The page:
Traditional manufacturing companies in north-east England are being urged to look for new business in space technology.
That was the premise of the Spacetech 2012 conference held on 9 February and organised by County Durham Development Company (CDDC), the strategic investment arm of Durham County Council, to promote the potential of a sector worth some £7.5bn to the UK.
Catherine Johns, director of innovation development at CDDC, said the event had been held in County Durham because many space-related components are “made by engineering and manufacturing companies, and the north-east retains a strong manufacturing sector”.
Dr Ruth Mallors, director of the Aerospace, Aviation and Defence Knowledge Transfer Network, urged delegates to maximise their chances of securing business by using the networks available to them. “The opportunities are huge in the space sector,” she said. “There really is something for everyone.”
One example from systems engineer Tim Stevenson is the Square Kilometre Array (SKA) radio telescope, an array of 3,000 antennas due to be built in Australia or South Africa between 2016 and 2024. Stevenson said the project would create “thousands of high-quality jobs”, both in the UK and on site. “There are great opportunities for forward-thinking companies,” he said. The project would need “IT on all scales, from microcontrollers to supercomputers” as well as power generation and distribution equipment such as renewable technology.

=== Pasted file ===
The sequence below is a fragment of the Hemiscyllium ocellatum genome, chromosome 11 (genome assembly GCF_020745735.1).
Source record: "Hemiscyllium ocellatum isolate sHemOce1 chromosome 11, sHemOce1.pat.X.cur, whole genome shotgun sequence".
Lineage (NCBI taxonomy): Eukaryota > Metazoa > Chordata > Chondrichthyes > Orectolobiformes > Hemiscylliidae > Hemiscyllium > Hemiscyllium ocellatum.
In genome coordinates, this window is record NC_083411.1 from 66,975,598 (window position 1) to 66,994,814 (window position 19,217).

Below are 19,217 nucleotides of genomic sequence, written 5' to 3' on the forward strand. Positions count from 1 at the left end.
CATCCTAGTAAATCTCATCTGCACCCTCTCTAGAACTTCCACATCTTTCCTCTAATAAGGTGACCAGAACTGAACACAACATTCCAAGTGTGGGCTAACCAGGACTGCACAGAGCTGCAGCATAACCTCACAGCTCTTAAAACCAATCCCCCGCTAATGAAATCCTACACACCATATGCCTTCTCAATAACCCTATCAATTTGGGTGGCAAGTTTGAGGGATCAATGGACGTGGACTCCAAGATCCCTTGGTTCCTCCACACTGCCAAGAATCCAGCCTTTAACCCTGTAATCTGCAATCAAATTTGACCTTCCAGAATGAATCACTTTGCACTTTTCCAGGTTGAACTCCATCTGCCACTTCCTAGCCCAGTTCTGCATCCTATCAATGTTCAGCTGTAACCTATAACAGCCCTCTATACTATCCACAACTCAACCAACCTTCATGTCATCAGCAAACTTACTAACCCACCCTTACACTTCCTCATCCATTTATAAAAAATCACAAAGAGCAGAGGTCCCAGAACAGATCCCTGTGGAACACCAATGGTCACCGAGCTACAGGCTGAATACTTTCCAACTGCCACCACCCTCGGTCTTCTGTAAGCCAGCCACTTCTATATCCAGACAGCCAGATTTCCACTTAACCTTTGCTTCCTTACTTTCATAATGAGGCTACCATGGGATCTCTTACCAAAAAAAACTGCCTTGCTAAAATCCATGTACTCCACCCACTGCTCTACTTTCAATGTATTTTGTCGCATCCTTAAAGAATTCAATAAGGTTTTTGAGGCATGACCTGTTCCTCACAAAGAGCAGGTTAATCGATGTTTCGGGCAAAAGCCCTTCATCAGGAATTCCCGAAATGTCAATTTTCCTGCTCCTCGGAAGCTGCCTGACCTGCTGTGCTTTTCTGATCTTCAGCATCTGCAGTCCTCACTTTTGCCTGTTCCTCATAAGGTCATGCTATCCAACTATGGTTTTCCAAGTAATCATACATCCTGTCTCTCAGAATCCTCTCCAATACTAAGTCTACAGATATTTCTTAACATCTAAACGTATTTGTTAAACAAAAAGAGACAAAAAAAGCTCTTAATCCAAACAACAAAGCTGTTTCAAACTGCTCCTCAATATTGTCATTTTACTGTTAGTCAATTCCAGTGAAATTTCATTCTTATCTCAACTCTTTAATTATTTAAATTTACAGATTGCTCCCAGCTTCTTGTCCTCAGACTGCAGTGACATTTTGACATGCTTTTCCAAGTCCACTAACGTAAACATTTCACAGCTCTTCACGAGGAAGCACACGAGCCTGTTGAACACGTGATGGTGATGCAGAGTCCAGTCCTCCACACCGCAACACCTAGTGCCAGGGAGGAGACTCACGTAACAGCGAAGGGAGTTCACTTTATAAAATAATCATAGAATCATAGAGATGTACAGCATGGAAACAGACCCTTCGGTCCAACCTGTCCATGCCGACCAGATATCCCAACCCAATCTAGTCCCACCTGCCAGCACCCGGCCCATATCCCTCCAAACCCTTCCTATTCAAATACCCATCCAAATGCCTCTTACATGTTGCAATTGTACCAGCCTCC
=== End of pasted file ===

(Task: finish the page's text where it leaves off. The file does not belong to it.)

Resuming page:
Part of the reason for the SKA project’s suitability to the manufacturing sector is its large scale and reliance on mass production. “We’ll be looking for companies that can offer advanced manufacturing techniques and large production runs for the antennas and the millions of elements behind them,” explained Stevenson.
Included among speakers highlighting the space industry’s need for anything from specialised wiring to novel welding techniques was Durham Precision Engineering, which has been working with the Jodrell Bank Centre for Astrophysics on noise reduction techniques for the SKA array. “We were looking to diversify and the SKA project offered an ideal opportunity to do that,” said business development manager Geoff Mason. “Some businesses may be put off by the high-tech space industry, but the work we’re doing is not much different from what we do normally, making parts for clients such as Land Rover, Nissan and Jaguar.”
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